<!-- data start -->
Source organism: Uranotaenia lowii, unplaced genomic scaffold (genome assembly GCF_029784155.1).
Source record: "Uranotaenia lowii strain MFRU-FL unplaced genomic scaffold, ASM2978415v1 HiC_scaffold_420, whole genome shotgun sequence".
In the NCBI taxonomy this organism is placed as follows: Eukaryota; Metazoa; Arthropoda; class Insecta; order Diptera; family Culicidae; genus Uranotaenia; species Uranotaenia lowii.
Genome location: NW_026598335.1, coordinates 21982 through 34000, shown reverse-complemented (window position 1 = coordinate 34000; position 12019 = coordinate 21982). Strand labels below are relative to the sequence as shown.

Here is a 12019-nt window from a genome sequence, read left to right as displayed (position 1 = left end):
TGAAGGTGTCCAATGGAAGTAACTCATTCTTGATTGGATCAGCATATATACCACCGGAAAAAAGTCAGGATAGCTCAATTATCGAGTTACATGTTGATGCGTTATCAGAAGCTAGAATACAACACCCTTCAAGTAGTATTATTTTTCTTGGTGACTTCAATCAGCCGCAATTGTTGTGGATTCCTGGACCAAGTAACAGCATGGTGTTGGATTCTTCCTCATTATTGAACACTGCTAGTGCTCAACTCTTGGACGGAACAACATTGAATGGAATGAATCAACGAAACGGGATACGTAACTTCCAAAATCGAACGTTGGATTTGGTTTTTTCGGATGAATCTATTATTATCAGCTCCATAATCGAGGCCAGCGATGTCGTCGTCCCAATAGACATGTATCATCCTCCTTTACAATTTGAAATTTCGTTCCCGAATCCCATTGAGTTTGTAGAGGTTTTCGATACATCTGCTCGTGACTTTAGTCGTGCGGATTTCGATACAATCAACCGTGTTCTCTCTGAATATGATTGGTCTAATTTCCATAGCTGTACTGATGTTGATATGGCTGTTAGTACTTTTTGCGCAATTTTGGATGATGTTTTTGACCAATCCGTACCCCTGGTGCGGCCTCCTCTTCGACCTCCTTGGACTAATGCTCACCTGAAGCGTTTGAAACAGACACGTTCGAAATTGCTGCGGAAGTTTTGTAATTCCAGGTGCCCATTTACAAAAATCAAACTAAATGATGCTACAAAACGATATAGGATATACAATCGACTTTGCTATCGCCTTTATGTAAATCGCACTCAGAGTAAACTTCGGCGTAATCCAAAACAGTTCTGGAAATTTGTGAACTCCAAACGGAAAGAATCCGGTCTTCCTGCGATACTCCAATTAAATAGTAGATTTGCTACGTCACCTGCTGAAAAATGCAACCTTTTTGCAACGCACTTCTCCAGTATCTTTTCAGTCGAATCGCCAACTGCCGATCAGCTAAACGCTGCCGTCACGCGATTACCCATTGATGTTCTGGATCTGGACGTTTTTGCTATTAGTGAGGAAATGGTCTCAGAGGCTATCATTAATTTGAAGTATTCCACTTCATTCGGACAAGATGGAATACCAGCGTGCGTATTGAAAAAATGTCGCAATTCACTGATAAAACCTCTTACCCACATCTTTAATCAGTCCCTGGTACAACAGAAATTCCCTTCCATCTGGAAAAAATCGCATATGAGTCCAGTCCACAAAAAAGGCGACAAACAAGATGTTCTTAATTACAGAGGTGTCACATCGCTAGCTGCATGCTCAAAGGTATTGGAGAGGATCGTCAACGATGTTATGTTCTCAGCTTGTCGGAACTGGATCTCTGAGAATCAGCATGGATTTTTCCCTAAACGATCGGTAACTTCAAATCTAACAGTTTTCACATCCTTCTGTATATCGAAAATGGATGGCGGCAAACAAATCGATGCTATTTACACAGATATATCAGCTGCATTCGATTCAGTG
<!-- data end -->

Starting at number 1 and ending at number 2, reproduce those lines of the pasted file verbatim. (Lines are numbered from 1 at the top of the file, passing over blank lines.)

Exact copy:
Source organism: Uranotaenia lowii, unplaced genomic scaffold (genome assembly GCF_029784155.1).
Source record: "Uranotaenia lowii strain MFRU-FL unplaced genomic scaffold, ASM2978415v1 HiC_scaffold_420, whole genome shotgun sequence".